Robert Oldham says pharmacogenomics and current FDA rules aren’t compatible
Robert Oldham is CEO of Cancer Therapeutics of Augusta, Ga. He was previously director of oncology at Vanderbilt University Medical Center and director of the Biological Response Modifiers Program at the National Cancer Institute. He has published more than 400 articles and 13 books in the scientific literature. He can be reached at [email protected]
Investors are constantly asking entrepreneurs when profits will come so they can begin to calculate their return on investment. In device, tool, and diagnostic companies, these calculations are relatively straightforward. But for therapy companies there is an elephant in the room that is often ignored or mentally downsized.
Therapy companies, including genomic and proteomic companies, may have good intellectual property, excellent science and management, and committed investors for their well-conceived business plans. When investment calculations are made to raise the first or second round of capital, amounts of between $5 million and $100 million are often envisioned and raised. How does that connect to the reality of the cost of developing new drugs for the market?
Industry figures point to at least $500 million and 15 years to take a drug to market. These figures include the cost of failures. As only one in 5,000 laboratory-tested drug candidates and only one in five that begin clinical trials become approved medicines for human use, the cost per approved drug is very high.
How many business plans, which often show a pipeline of five to 10 drug candidates, have realistic financing plans to approach this costly process? How do we in the biotech business think our 2,000 companies with 10 promising pipeline drugs each are going to raise the aggregate $10 trillion of capital to finance this pipeline?
There are various ways to deal with the elephant: Sell the company or drug candidate during “promising” preclinical or clinical trials; launch a huge IPO timed just right to finance clinical trials; form a joint venture with big pharma to cover clinical trial costs; or, just ignore it.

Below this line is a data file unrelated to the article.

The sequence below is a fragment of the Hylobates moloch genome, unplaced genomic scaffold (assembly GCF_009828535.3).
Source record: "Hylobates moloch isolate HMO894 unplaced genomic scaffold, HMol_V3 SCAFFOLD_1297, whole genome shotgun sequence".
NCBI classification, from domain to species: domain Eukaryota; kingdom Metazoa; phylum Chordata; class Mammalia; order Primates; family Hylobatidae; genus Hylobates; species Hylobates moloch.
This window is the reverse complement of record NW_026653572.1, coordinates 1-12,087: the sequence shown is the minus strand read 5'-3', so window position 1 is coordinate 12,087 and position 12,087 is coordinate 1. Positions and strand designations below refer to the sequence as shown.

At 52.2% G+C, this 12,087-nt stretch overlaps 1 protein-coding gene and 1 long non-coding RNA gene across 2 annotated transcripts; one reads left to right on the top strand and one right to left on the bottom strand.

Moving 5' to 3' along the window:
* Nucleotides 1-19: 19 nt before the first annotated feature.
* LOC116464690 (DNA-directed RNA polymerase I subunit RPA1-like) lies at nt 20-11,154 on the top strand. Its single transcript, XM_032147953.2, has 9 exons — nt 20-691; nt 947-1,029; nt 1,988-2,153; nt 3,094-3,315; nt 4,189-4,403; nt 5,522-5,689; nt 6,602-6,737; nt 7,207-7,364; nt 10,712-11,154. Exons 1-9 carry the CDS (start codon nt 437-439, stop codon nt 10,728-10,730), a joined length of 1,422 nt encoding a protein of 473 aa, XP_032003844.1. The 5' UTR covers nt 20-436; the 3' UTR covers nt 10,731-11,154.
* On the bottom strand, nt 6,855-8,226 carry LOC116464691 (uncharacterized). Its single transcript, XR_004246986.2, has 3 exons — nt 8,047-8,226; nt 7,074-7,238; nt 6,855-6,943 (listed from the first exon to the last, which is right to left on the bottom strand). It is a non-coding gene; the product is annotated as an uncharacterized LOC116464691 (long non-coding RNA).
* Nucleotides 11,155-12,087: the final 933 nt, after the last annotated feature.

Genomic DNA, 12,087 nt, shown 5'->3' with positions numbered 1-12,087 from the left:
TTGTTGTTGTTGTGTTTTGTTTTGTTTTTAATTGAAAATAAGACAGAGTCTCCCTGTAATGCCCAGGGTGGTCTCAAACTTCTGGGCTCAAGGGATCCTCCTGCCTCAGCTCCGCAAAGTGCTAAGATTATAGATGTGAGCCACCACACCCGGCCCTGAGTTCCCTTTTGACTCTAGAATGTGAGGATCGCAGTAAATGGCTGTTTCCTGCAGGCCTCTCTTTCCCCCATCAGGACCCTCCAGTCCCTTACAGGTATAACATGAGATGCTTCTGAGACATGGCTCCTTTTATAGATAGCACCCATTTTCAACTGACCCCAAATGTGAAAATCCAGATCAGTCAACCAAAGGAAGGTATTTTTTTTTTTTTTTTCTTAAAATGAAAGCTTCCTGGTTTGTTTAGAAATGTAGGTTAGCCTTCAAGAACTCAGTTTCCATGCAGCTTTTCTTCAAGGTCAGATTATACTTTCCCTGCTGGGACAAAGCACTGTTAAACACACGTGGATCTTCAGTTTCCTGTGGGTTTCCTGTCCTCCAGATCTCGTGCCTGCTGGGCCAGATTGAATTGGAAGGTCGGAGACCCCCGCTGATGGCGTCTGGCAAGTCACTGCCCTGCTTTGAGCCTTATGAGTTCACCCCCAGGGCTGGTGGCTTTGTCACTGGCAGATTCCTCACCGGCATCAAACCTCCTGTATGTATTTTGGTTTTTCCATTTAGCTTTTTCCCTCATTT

Most calculations of cost-to-market for new drugs are based on the one-size-fits-all paradigm. Yet genomic companies are touting personalized medicine and the concept of tailoring the drug to fit smaller and smaller subsets of patients, down to the individual SNP. This obviously drives out a smaller and smaller marketplace for the product sales and a lower return on investment. How does the investor reconcile $500 million per drug with personalized medicine?
Because a large majority of drug development costs are directly due to costs secondary to FDA regulations, the industry really needs to critically examine the necessity of each element of these costs. Congress formulated these regs for the safety of patients in the early 1990s and for proof of efficacy in the 1960s based on the one-size-fits-all large marketplace paradigm. None of this fits with the concept of personalized, genomic-based drug development. It is time for companies and their investors to take a serious look at these regulations and do some reality testing.
Genomic-based biological drugs are simply not analogous to chemicals being developed as drugs. These genomic-based drugs are part of our innate biological communication system and as such they are much more specific and less toxic than off-the-shelf chemicals. It is time to change the regulatory paradigm so that entrepreneurs and their investors can truly predict returns on their investments.
Continuing to ignore the elephant in the room will lead to expensive lessons for companies and investors. An important benefit from the process will be less expensive drugs that are more effective and less toxic for our patients.
Opposite Strand is a forum for readers to express opinions and ideas about trends and issues in genomics. Submissions should be kept to 550 words and may be submitted to [email protected]